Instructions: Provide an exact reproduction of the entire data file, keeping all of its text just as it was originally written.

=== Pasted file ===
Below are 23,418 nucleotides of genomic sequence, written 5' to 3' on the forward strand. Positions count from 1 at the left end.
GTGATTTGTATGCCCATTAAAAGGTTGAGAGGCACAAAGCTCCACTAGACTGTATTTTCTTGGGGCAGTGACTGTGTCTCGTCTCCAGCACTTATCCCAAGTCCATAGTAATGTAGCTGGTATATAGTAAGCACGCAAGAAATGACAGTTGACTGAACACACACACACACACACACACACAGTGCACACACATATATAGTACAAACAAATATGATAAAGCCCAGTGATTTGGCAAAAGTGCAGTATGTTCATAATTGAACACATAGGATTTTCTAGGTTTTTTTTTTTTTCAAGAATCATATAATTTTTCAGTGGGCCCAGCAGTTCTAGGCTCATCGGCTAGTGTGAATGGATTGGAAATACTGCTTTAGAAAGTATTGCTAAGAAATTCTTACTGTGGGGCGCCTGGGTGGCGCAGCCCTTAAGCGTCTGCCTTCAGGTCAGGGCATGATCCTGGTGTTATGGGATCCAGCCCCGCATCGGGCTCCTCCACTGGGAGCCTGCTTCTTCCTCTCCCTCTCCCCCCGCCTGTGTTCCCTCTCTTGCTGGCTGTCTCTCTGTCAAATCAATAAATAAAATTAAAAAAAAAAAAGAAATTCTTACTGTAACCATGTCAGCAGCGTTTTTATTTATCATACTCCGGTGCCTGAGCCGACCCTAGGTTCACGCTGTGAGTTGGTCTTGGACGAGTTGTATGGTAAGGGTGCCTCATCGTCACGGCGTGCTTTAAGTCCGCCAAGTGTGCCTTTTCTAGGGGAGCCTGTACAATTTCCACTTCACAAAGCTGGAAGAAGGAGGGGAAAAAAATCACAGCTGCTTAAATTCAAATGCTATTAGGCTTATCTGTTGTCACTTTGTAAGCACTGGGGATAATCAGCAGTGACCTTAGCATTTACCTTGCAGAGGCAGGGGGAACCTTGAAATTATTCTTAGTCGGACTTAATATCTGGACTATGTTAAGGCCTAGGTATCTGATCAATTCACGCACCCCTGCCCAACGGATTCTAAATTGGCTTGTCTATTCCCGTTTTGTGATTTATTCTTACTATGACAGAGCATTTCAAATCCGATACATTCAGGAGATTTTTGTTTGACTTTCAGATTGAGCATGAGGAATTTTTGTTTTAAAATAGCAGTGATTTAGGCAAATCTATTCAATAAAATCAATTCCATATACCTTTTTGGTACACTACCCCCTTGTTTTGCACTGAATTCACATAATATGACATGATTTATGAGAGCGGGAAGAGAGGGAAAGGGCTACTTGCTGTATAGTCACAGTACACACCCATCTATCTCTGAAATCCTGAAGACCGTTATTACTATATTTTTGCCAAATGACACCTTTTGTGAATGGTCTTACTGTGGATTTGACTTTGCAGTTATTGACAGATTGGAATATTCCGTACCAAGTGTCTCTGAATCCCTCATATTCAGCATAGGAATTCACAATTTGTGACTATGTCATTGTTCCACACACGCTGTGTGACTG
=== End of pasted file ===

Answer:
Below are 23,418 nucleotides of genomic sequence, written 5' to 3' on the forward strand. Positions count from 1 at the left end.
GTGATTTGTATGCCCATTAAAAGGTTGAGAGGCACAAAGCTCCACTAGACTGTATTTTCTTGGGGCAGTGACTGTGTCTCGTCTCCAGCACTTATCCCAAGTCCATAGTAATGTAGCTGGTATATAGTAAGCACGCAAGAAATGACAGTTGACTGAACACACACACACACACACACACACAGTGCACACACATATATAGTACAAACAAATATGATAAAGCCCAGTGATTTGGCAAAAGTGCAGTATGTTCATAATTGAACACATAGGATTTTCTAGGTTTTTTTTTTTTTCAAGAATCATATAATTTTTCAGTGGGCCCAGCAGTTCTAGGCTCATCGGCTAGTGTGAATGGATTGGAAATACTGCTTTAGAAAGTATTGCTAAGAAATTCTTACTGTGGGGCGCCTGGGTGGCGCAGCCCTTAAGCGTCTGCCTTCAGGTCAGGGCATGATCCTGGTGTTATGGGATCCAGCCCCGCATCGGGCTCCTCCACTGGGAGCCTGCTTCTTCCTCTCCCTCTCCCCCCGCCTGTGTTCCCTCTCTTGCTGGCTGTCTCTCTGTCAAATCAATAAATAAAATTAAAAAAAAAAAAGAAATTCTTACTGTAACCATGTCAGCAGCGTTTTTATTTATCATACTCCGGTGCCTGAGCCGACCCTAGGTTCACGCTGTGAGTTGGTCTTGGACGAGTTGTATGGTAAGGGTGCCTCATCGTCACGGCGTGCTTTAAGTCCGCCAAGTGTGCCTTTTCTAGGGGAGCCTGTACAATTTCCACTTCACAAAGCTGGAAGAAGGAGGGGAAAAAAATCACAGCTGCTTAAATTCAAATGCTATTAGGCTTATCTGTTGTCACTTTGTAAGCACTGGGGATAATCAGCAGTGACCTTAGCATTTACCTTGCAGAGGCAGGGGGAACCTTGAAATTATTCTTAGTCGGACTTAATATCTGGACTATGTTAAGGCCTAGGTATCTGATCAATTCACGCACCCCTGCCCAACGGATTCTAAATTGGCTTGTCTATTCCCGTTTTGTGATTTATTCTTACTATGACAGAGCATTTCAAATCCGATACATTCAGGAGATTTTTGTTTGACTTTCAGATTGAGCATGAGGAATTTTTGTTTTAAAATAGCAGTGATTTAGGCAAATCTATTCAATAAAATCAATTCCATATACCTTTTTGGTACACTACCCCCTTGTTTTGCACTGAATTCACATAATATGACATGATTTATGAGAGCGGGAAGAGAGGGAAAGGGCTACTTGCTGTATAGTCACAGTACACACCCATCTATCTCTGAAATCCTGAAGACCGTTATTACTATATTTTTGCCAAATGACACCTTTTGTGAATGGTCTTACTGTGGATTTGACTTTGCAGTTATTGACAGATTGGAATATTCCGTACCAAGTGTCTCTGAATCCCTCATATTCAGCATAGGAATTCACAATTTGTGACTATGTCATTGTTCCACACACGCTGTGTGACTG